• SUMMARY OF THE INVENTION
  • [0003]
    The present invention provides a self-amplifying, transcriptional activation system, comprising:
  • [0004]
    a) a first nucleic acid comprising:
  • [0005]
    i) one or more first polynucleotide(s) comprising a DNA binding domain (DBD) and a transcription activation domain (TAD), wherein said first polynucleotide(s) encodes for and can express one or more transcription factors (TF);
  • [0006]
    ii) one or more first promoter(s); and
  • [0007]
    iii) one or more first upstream activation sequence(s) (UAS1) for the first polynucleotide(s), wherein said first polynucleotide(s), said first promoter(s), and said UAS1 are operatively linked and the TF expressed by said first polynucleotide can bind to said UAS1 to repeatedly amplify its own transcription;
  • [0008]
    b) a second nucleic acid comprising
  • [0009]
    i) one or more target polynucleotide(s);
  • [0010]
    ii) one or more second promoters; and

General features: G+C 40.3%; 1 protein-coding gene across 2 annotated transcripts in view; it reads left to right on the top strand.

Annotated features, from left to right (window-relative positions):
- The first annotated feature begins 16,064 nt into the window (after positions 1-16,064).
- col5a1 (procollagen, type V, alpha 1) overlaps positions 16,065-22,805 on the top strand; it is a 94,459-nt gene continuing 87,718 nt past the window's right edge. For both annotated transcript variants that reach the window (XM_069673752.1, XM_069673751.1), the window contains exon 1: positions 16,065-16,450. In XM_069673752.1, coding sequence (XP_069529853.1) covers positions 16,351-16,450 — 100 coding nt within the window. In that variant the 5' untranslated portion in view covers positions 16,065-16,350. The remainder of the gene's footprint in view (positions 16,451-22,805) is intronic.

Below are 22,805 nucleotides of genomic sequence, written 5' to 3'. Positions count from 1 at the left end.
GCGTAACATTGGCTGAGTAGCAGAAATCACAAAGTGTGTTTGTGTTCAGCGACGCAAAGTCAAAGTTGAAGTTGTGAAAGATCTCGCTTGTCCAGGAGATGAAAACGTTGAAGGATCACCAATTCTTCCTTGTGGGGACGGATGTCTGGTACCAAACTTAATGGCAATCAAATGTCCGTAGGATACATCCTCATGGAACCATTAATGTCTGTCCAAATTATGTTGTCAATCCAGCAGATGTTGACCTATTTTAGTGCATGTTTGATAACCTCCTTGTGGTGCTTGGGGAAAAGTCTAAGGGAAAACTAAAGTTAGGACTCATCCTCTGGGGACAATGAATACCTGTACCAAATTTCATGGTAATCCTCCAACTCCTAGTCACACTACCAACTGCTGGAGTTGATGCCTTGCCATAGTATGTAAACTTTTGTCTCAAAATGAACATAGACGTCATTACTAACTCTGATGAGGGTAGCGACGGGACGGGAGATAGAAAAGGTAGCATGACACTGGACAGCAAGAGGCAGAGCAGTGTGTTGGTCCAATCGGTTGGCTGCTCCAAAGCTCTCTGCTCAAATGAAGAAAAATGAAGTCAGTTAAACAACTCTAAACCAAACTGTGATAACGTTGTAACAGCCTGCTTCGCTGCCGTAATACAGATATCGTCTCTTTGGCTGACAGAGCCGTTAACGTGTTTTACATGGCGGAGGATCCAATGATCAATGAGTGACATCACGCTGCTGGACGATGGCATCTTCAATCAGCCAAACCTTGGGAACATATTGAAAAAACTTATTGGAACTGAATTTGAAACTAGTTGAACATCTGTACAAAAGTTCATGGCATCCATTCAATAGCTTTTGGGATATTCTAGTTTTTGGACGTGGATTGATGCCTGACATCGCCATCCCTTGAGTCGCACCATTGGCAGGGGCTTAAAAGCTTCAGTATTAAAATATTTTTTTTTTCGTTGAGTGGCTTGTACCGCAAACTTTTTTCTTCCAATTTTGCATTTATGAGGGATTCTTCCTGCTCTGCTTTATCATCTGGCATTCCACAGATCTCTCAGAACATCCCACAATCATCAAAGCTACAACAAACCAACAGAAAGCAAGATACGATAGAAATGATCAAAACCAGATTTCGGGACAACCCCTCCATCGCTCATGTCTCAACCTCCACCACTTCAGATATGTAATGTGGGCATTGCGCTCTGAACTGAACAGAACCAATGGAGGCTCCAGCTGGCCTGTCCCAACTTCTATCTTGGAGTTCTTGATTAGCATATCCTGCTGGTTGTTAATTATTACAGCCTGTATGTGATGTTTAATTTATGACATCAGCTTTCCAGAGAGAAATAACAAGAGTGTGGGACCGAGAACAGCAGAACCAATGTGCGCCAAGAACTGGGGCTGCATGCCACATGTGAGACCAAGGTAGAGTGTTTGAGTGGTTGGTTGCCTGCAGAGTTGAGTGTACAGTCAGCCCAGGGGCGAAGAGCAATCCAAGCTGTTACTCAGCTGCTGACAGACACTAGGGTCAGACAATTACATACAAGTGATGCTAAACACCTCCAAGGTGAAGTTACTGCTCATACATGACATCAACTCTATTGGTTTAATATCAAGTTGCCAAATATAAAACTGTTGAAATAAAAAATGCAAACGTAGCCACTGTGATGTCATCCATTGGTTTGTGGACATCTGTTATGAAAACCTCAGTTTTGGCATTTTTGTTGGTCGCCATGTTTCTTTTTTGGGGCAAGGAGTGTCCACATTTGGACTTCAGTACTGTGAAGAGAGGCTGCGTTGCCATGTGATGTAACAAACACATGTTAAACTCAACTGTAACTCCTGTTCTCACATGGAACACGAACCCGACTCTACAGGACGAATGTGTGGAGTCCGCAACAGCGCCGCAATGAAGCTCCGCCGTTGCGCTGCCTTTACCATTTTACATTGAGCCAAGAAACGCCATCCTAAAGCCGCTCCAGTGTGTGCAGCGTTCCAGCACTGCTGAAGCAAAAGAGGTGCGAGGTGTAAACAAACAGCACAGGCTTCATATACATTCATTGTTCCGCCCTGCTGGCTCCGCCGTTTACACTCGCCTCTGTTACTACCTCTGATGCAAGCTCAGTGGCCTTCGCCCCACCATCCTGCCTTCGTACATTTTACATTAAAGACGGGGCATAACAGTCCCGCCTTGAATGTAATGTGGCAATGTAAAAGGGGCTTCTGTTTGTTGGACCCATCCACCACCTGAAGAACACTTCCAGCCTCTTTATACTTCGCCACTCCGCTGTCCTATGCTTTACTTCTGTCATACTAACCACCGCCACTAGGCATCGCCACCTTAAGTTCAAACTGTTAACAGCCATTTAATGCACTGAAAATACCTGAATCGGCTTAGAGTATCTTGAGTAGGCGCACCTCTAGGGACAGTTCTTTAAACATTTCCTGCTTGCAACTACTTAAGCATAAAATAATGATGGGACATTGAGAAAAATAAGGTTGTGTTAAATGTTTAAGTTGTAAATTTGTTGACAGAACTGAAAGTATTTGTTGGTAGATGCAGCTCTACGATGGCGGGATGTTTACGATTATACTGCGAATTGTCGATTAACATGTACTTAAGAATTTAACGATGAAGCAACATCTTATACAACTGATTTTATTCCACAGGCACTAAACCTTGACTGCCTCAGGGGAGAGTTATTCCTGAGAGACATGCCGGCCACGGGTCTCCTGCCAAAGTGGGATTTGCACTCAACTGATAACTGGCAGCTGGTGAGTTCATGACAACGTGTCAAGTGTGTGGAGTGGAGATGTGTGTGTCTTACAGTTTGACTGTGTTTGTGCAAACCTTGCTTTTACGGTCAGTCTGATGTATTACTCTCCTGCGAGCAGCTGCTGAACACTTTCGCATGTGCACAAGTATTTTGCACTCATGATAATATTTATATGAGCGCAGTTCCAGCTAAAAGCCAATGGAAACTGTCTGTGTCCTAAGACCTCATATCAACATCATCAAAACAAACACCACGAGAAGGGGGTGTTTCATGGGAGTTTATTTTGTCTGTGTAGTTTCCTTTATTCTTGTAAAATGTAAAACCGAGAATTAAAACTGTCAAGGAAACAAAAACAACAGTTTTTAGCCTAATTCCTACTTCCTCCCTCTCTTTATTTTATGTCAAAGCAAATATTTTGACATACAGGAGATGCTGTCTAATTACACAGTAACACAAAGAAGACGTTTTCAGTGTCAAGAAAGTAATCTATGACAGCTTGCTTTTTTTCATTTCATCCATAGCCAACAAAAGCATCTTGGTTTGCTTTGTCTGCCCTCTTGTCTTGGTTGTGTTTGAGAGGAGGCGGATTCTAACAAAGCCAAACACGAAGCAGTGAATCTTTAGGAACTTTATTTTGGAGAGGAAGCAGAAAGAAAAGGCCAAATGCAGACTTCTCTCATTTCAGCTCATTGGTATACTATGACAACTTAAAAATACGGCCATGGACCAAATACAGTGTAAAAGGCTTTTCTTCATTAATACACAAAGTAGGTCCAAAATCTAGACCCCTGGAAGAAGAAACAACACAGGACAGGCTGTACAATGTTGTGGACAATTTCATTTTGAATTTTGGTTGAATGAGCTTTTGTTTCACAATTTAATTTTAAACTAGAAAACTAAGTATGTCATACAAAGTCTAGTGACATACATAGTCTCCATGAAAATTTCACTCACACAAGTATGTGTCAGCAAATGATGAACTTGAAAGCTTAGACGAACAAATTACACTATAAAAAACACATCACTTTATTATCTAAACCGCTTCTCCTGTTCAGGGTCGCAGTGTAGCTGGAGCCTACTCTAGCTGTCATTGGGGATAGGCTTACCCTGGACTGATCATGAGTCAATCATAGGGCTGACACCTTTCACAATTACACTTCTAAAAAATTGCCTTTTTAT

• [0011]
    iii) one or more second upstream activation sequence(s) (UAS2) for the target polynucleotide(s),
  • [0012]
    wherein said target polynucleotide(s), said second promoter, and said UAS2 are operatively linked, wherein the TF expressed by said first nucleic acid can also bind to UAS2 to activate the transcription of said target polynucleotide(s).
  • [0013]
    One advantage of the present invention is that it provides a self-amplifying, transcriptional activation system which is species non-specific (i.e. is not specific to a particular species) and can be used in many organism species.
  • [0014]
    A second advantage of the present invention is that it provides a self-amplifying, transcriptional activation system which can provide transcription of a desired gene at higher or lower levels compared to known promoters.
  • [0015]
    A third advantage of the present invention is that it provides a self-amplifying, transcriptional activation system that provides transcription of a desired gene at a greater degree of reproducibility compared to known promoters.